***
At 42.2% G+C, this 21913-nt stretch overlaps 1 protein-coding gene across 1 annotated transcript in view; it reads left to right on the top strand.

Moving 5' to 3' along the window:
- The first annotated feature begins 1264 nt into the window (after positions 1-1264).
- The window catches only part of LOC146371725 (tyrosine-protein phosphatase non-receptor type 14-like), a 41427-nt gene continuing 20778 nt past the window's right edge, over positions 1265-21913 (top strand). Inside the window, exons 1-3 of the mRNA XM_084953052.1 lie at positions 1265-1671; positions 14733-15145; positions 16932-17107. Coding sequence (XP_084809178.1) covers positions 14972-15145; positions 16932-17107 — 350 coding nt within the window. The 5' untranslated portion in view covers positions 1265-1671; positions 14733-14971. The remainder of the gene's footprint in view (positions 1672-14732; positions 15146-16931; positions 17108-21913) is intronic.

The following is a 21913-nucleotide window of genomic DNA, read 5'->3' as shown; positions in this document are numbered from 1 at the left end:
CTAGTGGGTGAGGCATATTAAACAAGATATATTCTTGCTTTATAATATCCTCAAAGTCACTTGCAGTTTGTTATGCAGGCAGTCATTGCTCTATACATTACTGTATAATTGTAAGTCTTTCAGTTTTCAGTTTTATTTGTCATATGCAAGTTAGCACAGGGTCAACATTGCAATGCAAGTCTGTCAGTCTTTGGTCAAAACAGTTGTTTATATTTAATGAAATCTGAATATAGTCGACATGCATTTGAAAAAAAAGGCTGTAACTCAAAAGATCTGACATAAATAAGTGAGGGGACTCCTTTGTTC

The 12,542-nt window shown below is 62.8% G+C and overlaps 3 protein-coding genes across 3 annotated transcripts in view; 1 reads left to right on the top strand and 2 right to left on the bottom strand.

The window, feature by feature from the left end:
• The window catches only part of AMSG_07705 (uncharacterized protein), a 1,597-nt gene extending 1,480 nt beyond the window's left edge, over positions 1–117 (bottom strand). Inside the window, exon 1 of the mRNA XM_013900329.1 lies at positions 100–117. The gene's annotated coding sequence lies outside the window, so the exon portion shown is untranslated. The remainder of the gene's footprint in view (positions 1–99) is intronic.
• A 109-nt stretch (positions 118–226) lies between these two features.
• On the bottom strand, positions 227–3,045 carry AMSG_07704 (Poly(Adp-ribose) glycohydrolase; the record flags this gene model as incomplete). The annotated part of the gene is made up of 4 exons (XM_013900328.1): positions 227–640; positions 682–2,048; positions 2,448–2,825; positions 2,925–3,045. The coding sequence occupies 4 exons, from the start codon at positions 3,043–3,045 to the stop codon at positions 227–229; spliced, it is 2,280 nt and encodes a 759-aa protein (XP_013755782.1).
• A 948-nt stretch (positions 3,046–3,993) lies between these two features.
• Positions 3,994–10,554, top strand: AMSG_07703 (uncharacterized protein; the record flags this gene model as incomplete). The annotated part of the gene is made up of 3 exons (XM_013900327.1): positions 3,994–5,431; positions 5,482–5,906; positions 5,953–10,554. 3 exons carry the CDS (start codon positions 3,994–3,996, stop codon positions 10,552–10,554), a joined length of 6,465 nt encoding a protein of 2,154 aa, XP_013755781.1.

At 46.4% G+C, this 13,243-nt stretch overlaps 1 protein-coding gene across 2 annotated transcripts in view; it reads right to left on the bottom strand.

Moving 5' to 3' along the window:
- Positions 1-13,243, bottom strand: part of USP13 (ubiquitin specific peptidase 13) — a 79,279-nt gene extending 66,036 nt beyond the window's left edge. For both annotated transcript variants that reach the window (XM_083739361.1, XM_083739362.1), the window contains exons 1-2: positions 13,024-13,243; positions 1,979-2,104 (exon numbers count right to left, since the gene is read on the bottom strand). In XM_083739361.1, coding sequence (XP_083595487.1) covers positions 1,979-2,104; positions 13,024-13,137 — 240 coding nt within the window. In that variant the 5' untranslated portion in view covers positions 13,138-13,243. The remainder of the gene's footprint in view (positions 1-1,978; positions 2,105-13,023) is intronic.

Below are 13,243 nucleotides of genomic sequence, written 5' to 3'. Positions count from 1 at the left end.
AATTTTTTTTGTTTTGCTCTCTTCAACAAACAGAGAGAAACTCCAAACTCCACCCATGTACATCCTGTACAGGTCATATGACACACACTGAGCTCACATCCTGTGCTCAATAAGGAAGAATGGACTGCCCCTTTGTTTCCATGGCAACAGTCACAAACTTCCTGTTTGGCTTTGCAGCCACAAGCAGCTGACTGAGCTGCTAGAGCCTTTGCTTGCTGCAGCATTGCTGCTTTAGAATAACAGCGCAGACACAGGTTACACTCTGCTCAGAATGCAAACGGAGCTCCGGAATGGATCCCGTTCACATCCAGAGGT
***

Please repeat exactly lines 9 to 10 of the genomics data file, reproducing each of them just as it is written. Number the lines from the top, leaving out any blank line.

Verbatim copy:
• The window catches only part of AMSG_07705 (uncharacterized protein), a 1,597-nt gene extending 1,480 nt beyond the window's left edge, over positions 1–117 (bottom strand). Inside the window, exon 1 of the mRNA XM_013900329.1 lies at positions 100–117. The gene's annotated coding sequence lies outside the window, so the exon portion shown is untranslated. The remainder of the gene's footprint in view (positions 1–99) is intronic.
• A 109-nt stretch (positions 118–226) lies between these two features.